Shadow Net Series 26: The Kitten Killer of Hangzhou

A disgusting act of animal cruelty lands one woman in the jaws of one of China’s “Human Flesh” hunts.

“Find her and kick her to death like she did to the kitten”

a user on MOP, a Chinese online forum.

It’s 2006 and this user’s sentiment echos the rage and disgust displayed around the world as a viral video, like a wild brush fire, takes the internet by storm.

The video is of a woman dressed in an all black cocktail dress and heels. She is holding a kitten when she places it on the ground. She places her foot on the kitten and begins to slowly crush the cat. Eventually leading to an incredibly graphic and senseless killing of the animal.

Immediately Chinese bloggers went to work trying to identify the woman. Thus enacting what would be known as the, “Human Flesh Search Engine”. A concerted effort by Chinese bloggers and internet detectives to identify people in photos or videos. Later this tactic would be popularized by internet hacktivist group, Anonymous. Where it would be referred to as, Doxxing.

Eventually using a logo found in the video the woman they initially thought was from Hangzhou (because of where the server was that uploaded the video) turned out to actually be a nurse named Wang Jue from the Heilongjiang province.

After exposing her identity, she and the cameraman (a provincial TV employee) both lost their jobs. Wang issued an apology soon after on the Luobei City official government website. She stated she was going through a divorce and was lost in life. In China there are no animal welfare laws so it is highly unlikely she or the cameraman faced any sort of criminal consequence to their actions. I’m sure many animal loving readers would feel that public shaming and losing her job alone was not nearly enough punishment.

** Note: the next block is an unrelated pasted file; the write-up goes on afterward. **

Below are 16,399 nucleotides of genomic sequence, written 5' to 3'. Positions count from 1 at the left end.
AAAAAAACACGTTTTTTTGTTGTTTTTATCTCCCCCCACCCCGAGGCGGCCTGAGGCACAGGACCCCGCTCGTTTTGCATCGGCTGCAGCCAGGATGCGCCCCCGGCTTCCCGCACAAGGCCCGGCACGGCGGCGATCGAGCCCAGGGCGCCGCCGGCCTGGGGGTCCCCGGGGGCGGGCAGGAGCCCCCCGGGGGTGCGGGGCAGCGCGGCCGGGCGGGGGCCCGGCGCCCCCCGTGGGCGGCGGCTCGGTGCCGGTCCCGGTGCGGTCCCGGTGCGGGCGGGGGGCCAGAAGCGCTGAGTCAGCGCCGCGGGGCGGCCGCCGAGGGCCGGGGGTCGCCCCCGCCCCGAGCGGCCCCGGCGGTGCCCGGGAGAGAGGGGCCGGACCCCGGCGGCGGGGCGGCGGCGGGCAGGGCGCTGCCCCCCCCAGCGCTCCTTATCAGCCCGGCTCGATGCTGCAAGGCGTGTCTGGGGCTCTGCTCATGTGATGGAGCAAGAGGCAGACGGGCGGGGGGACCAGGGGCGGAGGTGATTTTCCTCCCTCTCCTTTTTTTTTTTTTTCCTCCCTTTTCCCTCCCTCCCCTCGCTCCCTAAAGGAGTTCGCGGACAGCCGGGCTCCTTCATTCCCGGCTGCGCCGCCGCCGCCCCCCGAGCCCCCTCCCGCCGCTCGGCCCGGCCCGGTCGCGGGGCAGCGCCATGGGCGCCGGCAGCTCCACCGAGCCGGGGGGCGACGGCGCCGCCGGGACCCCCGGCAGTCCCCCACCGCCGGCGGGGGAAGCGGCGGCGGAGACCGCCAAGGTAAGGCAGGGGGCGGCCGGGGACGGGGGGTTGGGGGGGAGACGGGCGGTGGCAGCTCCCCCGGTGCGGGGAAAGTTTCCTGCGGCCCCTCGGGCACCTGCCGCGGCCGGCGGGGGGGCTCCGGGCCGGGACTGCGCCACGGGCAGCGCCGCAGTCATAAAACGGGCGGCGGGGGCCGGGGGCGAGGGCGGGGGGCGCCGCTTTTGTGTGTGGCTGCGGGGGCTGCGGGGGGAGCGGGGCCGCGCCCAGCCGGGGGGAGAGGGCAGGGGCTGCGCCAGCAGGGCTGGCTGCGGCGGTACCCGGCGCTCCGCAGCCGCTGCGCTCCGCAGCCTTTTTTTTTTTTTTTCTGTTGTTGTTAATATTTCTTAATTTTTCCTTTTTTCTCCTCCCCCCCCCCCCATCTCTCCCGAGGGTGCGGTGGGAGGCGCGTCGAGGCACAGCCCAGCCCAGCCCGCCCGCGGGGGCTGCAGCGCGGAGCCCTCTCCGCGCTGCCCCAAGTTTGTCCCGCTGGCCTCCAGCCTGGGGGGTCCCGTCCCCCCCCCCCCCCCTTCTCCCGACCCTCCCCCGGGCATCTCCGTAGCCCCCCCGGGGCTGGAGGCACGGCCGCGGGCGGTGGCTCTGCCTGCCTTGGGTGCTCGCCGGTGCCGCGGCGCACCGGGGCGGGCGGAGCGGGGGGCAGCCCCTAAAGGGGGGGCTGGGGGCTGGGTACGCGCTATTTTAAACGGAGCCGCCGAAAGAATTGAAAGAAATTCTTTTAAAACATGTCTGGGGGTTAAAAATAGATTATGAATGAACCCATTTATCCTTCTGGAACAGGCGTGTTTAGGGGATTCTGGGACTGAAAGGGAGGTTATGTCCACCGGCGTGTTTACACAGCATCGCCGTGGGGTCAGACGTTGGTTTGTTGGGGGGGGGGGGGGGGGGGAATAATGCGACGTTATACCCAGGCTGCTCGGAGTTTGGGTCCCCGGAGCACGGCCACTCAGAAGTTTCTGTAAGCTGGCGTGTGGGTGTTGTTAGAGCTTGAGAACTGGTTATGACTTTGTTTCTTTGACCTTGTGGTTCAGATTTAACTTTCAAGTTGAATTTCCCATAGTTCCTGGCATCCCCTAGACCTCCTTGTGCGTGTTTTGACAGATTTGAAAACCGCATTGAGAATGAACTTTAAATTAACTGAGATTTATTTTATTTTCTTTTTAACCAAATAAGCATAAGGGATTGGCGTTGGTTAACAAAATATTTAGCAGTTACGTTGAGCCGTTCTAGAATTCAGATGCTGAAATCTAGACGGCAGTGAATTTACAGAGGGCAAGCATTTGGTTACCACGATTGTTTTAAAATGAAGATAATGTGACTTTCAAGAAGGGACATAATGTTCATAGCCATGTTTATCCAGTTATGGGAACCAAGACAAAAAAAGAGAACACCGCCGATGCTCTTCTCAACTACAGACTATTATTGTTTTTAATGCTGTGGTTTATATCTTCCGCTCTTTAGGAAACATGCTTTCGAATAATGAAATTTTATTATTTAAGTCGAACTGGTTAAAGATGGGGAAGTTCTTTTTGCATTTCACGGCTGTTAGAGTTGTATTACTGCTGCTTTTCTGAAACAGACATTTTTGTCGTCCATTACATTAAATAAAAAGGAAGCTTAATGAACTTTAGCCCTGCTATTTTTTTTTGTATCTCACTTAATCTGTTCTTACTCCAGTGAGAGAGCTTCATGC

But most would probably also agree it’s better than nothing and arguably swifter justice than more traditional routes. Especially in a country with no animal cruelty laws.

Due to the nature of the video I’m not going to post it – where to see it or anymore screen caps. It’s extremely disturbing.

What we will do is briefly look into the internet’s judge, jury and executioner form of justice: Doxxing.

According to this article written by Megan Garber Doxxing is slang for “docs” as in documents. In the early cases of doxxing – a form of retaliation from online arguments could result in someone publishing documents or “Dropping Dox”: exposing a rivals real identity to the internet. An act that can have severe consequences to anyone whose true identity is revealed.

The politics, ethics and public opinion of Doxxing have never been a simple case of right or wrong. Most would argue the kitten killer deserved to be doxxed and held personally accountable for her actions.

But in March 2014 when reporter Leah McGrath Goodman identified Dorian Prentice Satoshi Nakamoto as Satoshi Nakamoto, the elusive and mysterious creative genius behind Bitcoin, it caused quite a stir.

Goodman’s tactics have since been under fire from the controversial exposé. Some journalists criticized her methods for exposing Nakamoto’s family, address and identity to the police and public. While other writers defended her and journalism as a whole, arguing journalism is about bringing secrets to light. The lines between online ethics and journalism not only are often blurred but often bleed into one another.

Online detractors on the popular Internet forum Reddit criticized the journalist stating:

“Can anyone here locate the address of one Leah McGrath Goodman – perhaps we should post her address, license plate and picture of her home, so people can come and comment on the article?” “if you can please post it here; She probably can’t wait for people to knock on her door.. I mean obviously – she doesn’t care about privacy.”

Each passing year our lives become more wired. With costs of living through the roof already people can afford less than ever. So we turn inwards into our own social media spaces. Our projected ego encapsulated by our digital Avatars. Our favorite pictures of ourselves with perfect lighting, our good side and air brushed filters.

Our opinions always righteous. Our conviction always earnest and true. Nobody is the villain in their fantasies. But when millions of fantasies are lined up directly alongside one another, someone will always end up on the losing end. Only then the true cost of internet war can violently shatter the “fifth wall”. The wall of privacy that acts as our bulletproof vests while we traverse the barbed and booby trapped no man’s land that the internet can be.

The reality no longer suspended. Using truth as a weapon to destroy someone’s mental space online. It’s a chilling paradox to contemplate – one of the worst things that can happen online is your identify and personal life being exposed to everyone – on the same social media platforms we already have submitted our identities, and in some cases souls to in the first place.

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